Hugh and Jim, I won the opportunity to attend one of the onPoint Tactical courses through the SurvivalBlog writing contest. However, I knew my 23-year-old son would get a lot more out of it than I, and Kevin Reeve (owner) graciously allowed Luke to attend in my place. He couldn’t have been more grateful for all he learned in the Basic Scout course. He spent hours telling the rest of the family of all he learned, and we all practiced some of the skills. (Luke has practiced a lot more than the rest of us.) And Luke immediately started making plans to attend the Advanced Scout course, which he would have to pay for himself. This is coming from a full-time student (fortunately on full ride scholarship) who works part time and is also building a tiny house for himself on our property, all without carrying any debt. He doesn’t just pinch his pennies; he has them squealing and begging for mercy. He just recently completed the Advanced Scout course, and again, he got so much out of it that he is making plans for his next course. Kevin Reeve is completely professional but also very easygoing and personable. The … Continue reading

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Letter: Rebalancing Your Gun Collection

Daer Editor:I had a thought about JWR’s suggestions on re-balancing your gun collection.  While I own a few pre-1899 guns, they are now pricey, even for well-worn guns in shooting condition.  I believe an acceptable alternative would be to purchase new reproduction black powder revolvers (the Model 1858 Remington is probably one of the best) and obtain a .45 Colt conversion cylinder.  The BATFE does not consider these to be firearms, so they can be purchased with no paperwork locally or through mail order.  With the conversion cylinder installed they can fire modern cartridges, albeit at low pressures that replicate historical loadings. Prices for replica Model 1858 Remington revolvers range from around $150 (used at gun shows) to $275 (new, via mail order.)  The conversion cylinders generally run between $200 and $350 depending on manufacturer and features.  Most of these are five-shot conversions.  While the guns are single action, if handgun ownership becomes restricted for some reason, they are far better than using a rock or a stick for self defense.  By shopping around, you can buy these at one at half to a third of the cost of a comparable pre-1899 revolver.  At a higher price point, you can … Continue reading

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Letter Re: Sanitation Issues: Understanding Home Septic Systems

Dear SurvivalBlog Readers, Recently SurvivalBlog has presented several articles on sanitation issues. I’d like to add to those. Many homes are equipped with septic tanks to perform as a holding tank for waste allowing waste decomposition to occur. Reduction of solid waste through bacterial action works, but is a slow process and often incomplete; additionally, a large number of chemicals we regularly introduce into our septic tanks, such as common soap, dish washing and clothes detergents, bleach, commercial toilet cleaning solutions, etc., are toxic to the bacteria performing the job of decomposition. Septic tanks are one part of the equation, the other being the leach field. Leach fields are the fluid distribution pipes running from the septic tank into the ground and are intended to operate with clear  liquids only; clear liquids does not refer to their color, but means no solid materials. Solids will fill the spaces between dirt particles and eventually form a sufficient barrier to liquid absorption to cause the leach field to fail. The only fix for this is dig a new leach field in dirt that has not been contaminated by particles, or replace the dirt in the existing field. Either solution will be expensive … Continue reading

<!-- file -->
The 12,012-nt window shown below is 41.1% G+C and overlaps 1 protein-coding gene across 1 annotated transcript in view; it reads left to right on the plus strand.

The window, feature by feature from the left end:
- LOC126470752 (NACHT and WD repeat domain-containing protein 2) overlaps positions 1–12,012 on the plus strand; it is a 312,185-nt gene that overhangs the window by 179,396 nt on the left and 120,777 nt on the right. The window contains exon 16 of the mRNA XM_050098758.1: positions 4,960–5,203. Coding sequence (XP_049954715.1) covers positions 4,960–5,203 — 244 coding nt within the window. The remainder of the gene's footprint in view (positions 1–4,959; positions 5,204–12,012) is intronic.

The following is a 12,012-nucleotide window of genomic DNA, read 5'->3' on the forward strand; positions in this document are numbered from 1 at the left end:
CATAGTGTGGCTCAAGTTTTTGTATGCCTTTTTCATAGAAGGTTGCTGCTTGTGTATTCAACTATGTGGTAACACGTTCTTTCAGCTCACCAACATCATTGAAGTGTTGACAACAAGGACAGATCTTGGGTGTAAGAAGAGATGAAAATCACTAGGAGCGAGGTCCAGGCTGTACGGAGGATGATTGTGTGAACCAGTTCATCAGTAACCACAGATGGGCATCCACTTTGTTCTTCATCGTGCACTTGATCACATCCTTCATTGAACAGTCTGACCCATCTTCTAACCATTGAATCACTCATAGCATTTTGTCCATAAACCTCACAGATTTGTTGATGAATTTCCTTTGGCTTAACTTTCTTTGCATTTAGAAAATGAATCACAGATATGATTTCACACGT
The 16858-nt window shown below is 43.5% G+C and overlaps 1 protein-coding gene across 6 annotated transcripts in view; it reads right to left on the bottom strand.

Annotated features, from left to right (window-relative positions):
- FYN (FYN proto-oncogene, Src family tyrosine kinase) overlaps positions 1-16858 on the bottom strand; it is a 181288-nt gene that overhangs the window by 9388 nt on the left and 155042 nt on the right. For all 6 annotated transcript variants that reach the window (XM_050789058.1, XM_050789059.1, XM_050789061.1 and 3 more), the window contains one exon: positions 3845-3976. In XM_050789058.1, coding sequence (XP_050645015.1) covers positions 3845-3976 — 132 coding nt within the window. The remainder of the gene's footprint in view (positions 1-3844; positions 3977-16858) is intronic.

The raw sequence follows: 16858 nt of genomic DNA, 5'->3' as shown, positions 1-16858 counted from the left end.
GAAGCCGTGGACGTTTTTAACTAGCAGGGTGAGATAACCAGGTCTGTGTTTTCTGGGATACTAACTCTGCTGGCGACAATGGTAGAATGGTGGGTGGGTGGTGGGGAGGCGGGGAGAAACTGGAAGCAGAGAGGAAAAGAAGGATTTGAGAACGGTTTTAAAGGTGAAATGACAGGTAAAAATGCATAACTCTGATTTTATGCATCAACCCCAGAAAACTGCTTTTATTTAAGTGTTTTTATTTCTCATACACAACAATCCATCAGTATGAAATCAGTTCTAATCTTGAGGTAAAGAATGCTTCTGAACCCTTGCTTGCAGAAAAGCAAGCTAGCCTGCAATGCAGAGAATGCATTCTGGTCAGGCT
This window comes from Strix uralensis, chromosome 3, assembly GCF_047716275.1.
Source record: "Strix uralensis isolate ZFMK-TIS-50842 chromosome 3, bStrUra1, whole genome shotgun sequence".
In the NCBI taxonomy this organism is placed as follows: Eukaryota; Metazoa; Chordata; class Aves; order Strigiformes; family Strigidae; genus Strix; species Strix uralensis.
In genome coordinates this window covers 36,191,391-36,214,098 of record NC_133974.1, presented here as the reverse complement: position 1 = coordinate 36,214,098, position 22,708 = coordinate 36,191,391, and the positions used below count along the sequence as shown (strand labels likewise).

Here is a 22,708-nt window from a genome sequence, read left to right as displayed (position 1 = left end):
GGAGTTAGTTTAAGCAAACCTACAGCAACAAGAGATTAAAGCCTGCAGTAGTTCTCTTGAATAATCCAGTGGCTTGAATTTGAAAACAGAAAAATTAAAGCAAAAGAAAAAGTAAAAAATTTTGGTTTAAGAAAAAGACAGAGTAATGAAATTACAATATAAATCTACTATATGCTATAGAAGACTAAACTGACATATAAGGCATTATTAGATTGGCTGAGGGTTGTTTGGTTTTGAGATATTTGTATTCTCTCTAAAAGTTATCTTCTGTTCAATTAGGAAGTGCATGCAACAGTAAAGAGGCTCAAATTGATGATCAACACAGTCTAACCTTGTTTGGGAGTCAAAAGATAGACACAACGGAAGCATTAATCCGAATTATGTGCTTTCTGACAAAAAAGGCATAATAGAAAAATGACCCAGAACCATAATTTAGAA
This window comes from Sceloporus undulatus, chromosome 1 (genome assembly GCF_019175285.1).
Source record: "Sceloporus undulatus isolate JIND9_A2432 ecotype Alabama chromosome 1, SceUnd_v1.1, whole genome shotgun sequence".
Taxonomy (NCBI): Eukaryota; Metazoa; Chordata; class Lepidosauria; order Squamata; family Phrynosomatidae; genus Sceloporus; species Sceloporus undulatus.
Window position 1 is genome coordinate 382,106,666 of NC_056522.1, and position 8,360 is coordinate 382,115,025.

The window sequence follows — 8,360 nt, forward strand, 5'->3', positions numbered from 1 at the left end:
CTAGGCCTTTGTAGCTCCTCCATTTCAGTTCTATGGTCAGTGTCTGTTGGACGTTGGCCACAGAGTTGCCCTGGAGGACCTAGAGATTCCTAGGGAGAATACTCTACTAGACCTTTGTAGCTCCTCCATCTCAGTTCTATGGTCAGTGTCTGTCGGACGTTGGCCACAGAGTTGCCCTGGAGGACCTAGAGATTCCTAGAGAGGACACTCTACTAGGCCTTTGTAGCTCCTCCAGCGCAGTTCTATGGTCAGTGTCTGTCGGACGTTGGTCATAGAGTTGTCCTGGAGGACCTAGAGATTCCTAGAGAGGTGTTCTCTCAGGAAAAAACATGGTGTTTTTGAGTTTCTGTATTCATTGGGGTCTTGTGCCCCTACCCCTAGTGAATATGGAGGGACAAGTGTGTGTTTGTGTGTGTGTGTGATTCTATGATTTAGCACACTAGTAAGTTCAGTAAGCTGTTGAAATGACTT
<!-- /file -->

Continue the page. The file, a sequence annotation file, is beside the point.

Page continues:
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My Defenses- Part 2, by Sarah Latimer

Be secure and uninviting. Keep your gates, doors, and windows locked and secure as much as possible. Limit access to your property and home to one or two main entrances and keep those well guarded, monitored, and locked. Be sure to keep shrubs and trees trimmed so you can exit and see what is in the yard around your home. You don’t want to walk up to the front door with keys in hand and have someone jump out from behind your tall shrubs and push you inside and lock the door behind you to isolate you and do whatever evil they intend! You need good visibility and low shrubbery! We grow thorny rose bushes in front of our windows to deter anyone from standing right outside the windows. Then, small evergreen shrubs are grown between and forward of those and kept trimmed below three feet tall. Trees are trimmed tall, and no large-trunked trees grow right up beside the house to obstruct views or enable a hiding place near entrances. Exterior lighting is used in addition to porch lights, and these can be turned on and off remotely. LED bulbs are used to reduce electricity drawn throughout our home … Continue reading